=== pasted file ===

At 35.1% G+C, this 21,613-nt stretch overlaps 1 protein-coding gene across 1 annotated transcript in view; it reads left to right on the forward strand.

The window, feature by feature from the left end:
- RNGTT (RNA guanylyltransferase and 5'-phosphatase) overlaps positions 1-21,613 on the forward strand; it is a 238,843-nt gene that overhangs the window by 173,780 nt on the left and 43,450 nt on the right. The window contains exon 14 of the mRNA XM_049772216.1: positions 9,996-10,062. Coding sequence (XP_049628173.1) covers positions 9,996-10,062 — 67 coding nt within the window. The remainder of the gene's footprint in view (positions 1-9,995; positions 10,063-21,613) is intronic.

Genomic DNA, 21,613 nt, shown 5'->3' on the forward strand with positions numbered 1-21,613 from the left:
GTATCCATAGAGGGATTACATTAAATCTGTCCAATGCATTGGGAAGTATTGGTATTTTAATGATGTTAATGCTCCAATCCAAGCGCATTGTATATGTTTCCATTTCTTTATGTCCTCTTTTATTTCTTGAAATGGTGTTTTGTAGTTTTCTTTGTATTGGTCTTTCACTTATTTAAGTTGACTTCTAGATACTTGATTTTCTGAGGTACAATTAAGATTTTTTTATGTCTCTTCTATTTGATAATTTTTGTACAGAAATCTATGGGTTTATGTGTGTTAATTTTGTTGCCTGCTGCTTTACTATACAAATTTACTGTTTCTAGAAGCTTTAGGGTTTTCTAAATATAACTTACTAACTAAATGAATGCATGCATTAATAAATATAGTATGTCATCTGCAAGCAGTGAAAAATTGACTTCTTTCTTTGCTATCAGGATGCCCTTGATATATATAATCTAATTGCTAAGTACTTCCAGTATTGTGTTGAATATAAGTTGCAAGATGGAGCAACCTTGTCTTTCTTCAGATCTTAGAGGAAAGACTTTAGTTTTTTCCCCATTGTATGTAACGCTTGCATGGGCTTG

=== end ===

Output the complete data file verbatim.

At 35.1% G+C, this 21,613-nt stretch overlaps 1 protein-coding gene across 1 annotated transcript in view; it reads left to right on the forward strand.

The window, feature by feature from the left end:
- RNGTT (RNA guanylyltransferase and 5'-phosphatase) overlaps positions 1-21,613 on the forward strand; it is a 238,843-nt gene that overhangs the window by 173,780 nt on the left and 43,450 nt on the right. The window contains exon 14 of the mRNA XM_049772216.1: positions 9,996-10,062. Coding sequence (XP_049628173.1) covers positions 9,996-10,062 — 67 coding nt within the window. The remainder of the gene's footprint in view (positions 1-9,995; positions 10,063-21,613) is intronic.

Genomic DNA, 21,613 nt, shown 5'->3' on the forward strand with positions numbered 1-21,613 from the left:
GTATCCATAGAGGGATTACATTAAATCTGTCCAATGCATTGGGAAGTATTGGTATTTTAATGATGTTAATGCTCCAATCCAAGCGCATTGTATATGTTTCCATTTCTTTATGTCCTCTTTTATTTCTTGAAATGGTGTTTTGTAGTTTTCTTTGTATTGGTCTTTCACTTATTTAAGTTGACTTCTAGATACTTGATTTTCTGAGGTACAATTAAGATTTTTTTATGTCTCTTCTATTTGATAATTTTTGTACAGAAATCTATGGGTTTATGTGTGTTAATTTTGTTGCCTGCTGCTTTACTATACAAATTTACTGTTTCTAGAAGCTTTAGGGTTTTCTAAATATAACTTACTAACTAAATGAATGCATGCATTAATAAATATAGTATGTCATCTGCAAGCAGTGAAAAATTGACTTCTTTCTTTGCTATCAGGATGCCCTTGATATATATAATCTAATTGCTAAGTACTTCCAGTATTGTGTTGAATATAAGTTGCAAGATGGAGCAACCTTGTCTTTCTTCAGATCTTAGAGGAAAGACTTTAGTTTTTTCCCCATTGTATGTAACGCTTGCATGGGCTTG